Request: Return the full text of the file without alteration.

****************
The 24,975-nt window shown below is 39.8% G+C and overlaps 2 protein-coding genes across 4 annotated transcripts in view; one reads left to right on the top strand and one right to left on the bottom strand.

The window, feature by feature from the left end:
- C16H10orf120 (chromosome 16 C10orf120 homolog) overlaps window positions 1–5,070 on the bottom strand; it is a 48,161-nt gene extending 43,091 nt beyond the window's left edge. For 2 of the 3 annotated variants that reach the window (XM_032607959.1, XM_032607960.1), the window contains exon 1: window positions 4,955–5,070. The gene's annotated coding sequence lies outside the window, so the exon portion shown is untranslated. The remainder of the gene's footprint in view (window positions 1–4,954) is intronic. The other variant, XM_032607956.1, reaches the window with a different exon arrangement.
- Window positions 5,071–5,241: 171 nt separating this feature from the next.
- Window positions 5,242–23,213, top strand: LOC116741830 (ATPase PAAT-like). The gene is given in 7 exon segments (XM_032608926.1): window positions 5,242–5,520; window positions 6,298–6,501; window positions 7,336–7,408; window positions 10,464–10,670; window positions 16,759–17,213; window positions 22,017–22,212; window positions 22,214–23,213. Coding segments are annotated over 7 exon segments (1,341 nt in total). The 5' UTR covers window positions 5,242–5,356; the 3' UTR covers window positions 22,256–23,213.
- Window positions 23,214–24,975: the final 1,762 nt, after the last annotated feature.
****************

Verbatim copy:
The 24,975-nt window shown below is 39.8% G+C and overlaps 2 protein-coding genes across 4 annotated transcripts in view; one reads left to right on the top strand and one right to left on the bottom strand.

The window, feature by feature from the left end:
- C16H10orf120 (chromosome 16 C10orf120 homolog) overlaps window positions 1–5,070 on the bottom strand; it is a 48,161-nt gene extending 43,091 nt beyond the window's left edge. For 2 of the 3 annotated variants that reach the window (XM_032607959.1, XM_032607960.1), the window contains exon 1: window positions 4,955–5,070. The gene's annotated coding sequence lies outside the window, so the exon portion shown is untranslated. The remainder of the gene's footprint in view (window positions 1–4,954) is intronic. The other variant, XM_032607956.1, reaches the window with a different exon arrangement.
- Window positions 5,071–5,241: 171 nt separating this feature from the next.
- Window positions 5,242–23,213, top strand: LOC116741830 (ATPase PAAT-like). The gene is given in 7 exon segments (XM_032608926.1): window positions 5,242–5,520; window positions 6,298–6,501; window positions 7,336–7,408; window positions 10,464–10,670; window positions 16,759–17,213; window positions 22,017–22,212; window positions 22,214–23,213. Coding segments are annotated over 7 exon segments (1,341 nt in total). The 5' UTR covers window positions 5,242–5,356; the 3' UTR covers window positions 22,256–23,213.
- Window positions 23,214–24,975: the final 1,762 nt, after the last annotated feature.